Next, find a mule to pull a grinding wheel over the roasted agave and grab you camera for this very Instagrammable moment. Post your pic, thank your mule and empty the mashed up agave pulp into a wooden barrel. Now sit back and, like a cool parent, benevolently watch the yeast throw their very own fermentation party. After a few days–just like anyone else on a bender–the yeast will be gasping for water. Once added, the yeast will commence a sugar binge, evidenced by bubbles on top of the vat that form into a thick crust. Finally, it’s time to break the crust and begin the dual distillation process in a glass, clay or copper pot. Mezcal, like tequila, can be joven, (new/blanco) which means it’s aged less than two months, reposado, in which it’s aged two months to a year, or añejo, aged at least one year.  

History
The word, mezcal, has its origins in the Aztec word, mexcalli, which means “cooked maguey”, another word for agave. The myth of mezcal is a publicist’s dream: The agave plant, personified by Mayahuel, the Aztec goddess of fertility and nourishment, was struck by a bolt of lightning, instantly cooking the piña inside and splitting the plant in half, releasing a flow of ready-made mezcal. The less romantic story is that four hundred years ago when the Spanish came to Mexico to slaughter the Aztec, they wanted something to take the edge off all of that raping and pillaging, and adjusted their distillation techniques to include the local fauna.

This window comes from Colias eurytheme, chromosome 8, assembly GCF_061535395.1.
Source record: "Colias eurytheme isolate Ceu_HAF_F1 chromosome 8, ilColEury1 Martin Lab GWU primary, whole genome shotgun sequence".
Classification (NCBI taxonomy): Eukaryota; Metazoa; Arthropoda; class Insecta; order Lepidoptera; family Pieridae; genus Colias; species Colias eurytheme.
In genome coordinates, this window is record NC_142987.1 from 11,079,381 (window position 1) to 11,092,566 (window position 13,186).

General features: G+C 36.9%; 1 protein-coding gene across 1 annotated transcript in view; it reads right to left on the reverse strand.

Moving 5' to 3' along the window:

Mezcal was mostly looked down upon as poor man’s hooch until the 1990s, when the government stepped in with regulation and California artist Ron Cooper snuck a stash of the stuff through customs on his return trip– but more on him in a bit.


A Healthier Hangover?

More often than not, mezcal is made out of 100% agave, (check your labels!) which means no additives. Zero additives means less sugar (other than what occurs naturally in the fermentation process) which means you’re way less likely to curse the gods after an all night fiesta.


The Bizness

Mezcal is truly having a moment. Sales of the stuff grew by more than 300% between 2009 and 2017, and the global market is projected to grow by 14.2% by 2023. Celebrities have gotten into the game (Clooney!!!) and the giant liquor companies have taken note. Stoli Group launched fancy pants Se Busca Mezcal in 2018 and Bacardi purchased a minority stake in the crowd favorite Ilegal Mezcal.  Pernod Ricard recently purchased a majority stake in Ron Cooper’s Del Maguey Mezcal–which was probably the first Mezcal seen on the bar shelves stateside in the mid ‘90s. With big business getting involved, now more than ever the smaller labels are bending over backwards to out-authentic one another. Mezcal fermented in cow hide, anyone?